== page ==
According to the 2012 UNAIDS World AIDS Day Report, there’s been dramatic progress in combating the HIV/Aids epidemic around the world, but men who have sex with men remain vulnerable.
The report shows that a more than 50% reduction in the rate of new HIV infections has been achieved across 25 low- and middle-income countries––more than half in Africa, the region most affected by HIV.
In some of the countries which have the highest HIV prevalence in the world, rates of new HIV infections have been cut dramatically since 2001; by 73% in Malawi, 71% in Botswana, 68% in Namibia, 58% in Zambia, 50% in Zimbabwe and 41% in South Africa and Swaziland.
In addition to welcome results in HIV prevention, sub-Saharan Africa has reduced AIDS-related deaths by one third in the last six years and increased the number of people on antiretroviral treatment by 59% in the last two years alone.
“The pace of progress is quickening—what used to take a decade is now being achieved in 24 months,” said Michel SidibÃ©, Executive Director of UNAIDS. “We are scaling up faster and smarter than ever before. It is the proof that with political will and follow through we can reach our shared goals by 2015.”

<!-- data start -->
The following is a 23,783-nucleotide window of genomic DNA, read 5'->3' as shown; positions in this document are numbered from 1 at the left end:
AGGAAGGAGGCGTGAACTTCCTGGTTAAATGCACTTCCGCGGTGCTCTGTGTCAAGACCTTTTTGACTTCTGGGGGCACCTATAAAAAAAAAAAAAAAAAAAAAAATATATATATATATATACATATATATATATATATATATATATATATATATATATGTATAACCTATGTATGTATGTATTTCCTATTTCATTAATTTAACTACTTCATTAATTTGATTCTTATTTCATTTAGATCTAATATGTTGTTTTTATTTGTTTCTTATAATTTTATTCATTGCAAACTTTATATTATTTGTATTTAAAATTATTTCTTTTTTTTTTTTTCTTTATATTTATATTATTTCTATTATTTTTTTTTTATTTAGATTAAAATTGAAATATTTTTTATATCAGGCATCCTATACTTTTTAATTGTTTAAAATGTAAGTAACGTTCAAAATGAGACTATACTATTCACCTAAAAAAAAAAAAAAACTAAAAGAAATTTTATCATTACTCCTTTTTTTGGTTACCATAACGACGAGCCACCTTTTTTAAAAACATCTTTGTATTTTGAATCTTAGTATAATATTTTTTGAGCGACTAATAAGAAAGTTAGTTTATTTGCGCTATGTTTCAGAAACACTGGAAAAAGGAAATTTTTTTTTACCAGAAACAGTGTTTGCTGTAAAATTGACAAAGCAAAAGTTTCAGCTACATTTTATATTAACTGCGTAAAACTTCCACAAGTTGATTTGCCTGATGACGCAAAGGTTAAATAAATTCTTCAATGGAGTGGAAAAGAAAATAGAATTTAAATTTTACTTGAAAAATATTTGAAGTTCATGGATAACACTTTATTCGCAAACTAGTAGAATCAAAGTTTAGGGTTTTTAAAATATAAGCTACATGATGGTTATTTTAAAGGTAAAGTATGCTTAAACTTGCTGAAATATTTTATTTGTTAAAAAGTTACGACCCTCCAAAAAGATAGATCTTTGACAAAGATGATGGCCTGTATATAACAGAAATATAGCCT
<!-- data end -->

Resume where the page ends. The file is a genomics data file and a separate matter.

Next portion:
For example, South Africa increased its scale up of HIV treatment by 75% in the last two years—ensuring 1.7 million people had access to the lifesaving treatment—and new HIV infections have fallen by more than 50 000 in just two years.
The report shows, however, that HIV continues to have a disproportionate impact on sex workers, men who have sex with men (MSM) and people who inject drugs. HIV prevention and treatment programmes are largely failing to reach these key populations, said UNAIDS.
Around the world, men who have sex with men are significantly more likely to have HIV—on average 13 times more than the general population.
“As global HIV prevalence trends appear to have stabilised there is disturbing evidence suggesting that global HIV prevalence among men who have sex with men may have increased between 2010 and 2012,” said the report’s authors.
New data from surveys conducted in capital cities of 58 countries suggest that levels of consistent condom use are too low among MSM.
Although a majority of surveyed MSM said that they used a condom during their last sexual episode, only 13 countries reported more than 75% consistent condom use, while 58 countries reported between 50%-75% condom use.
The number of MSM who know their HIV status is also low—fewer than one in three tested for HIV in the past 12 months in South and South-East Asia and in Western and Central Europe, regions where sex between men plays a key role in national HIV epidemics.
“To end the AIDS epidemic, sex workers, men who have sex with men and people who inject drugs cannot remain invisible,” said the UNAIDS report .”They have to be counted in.”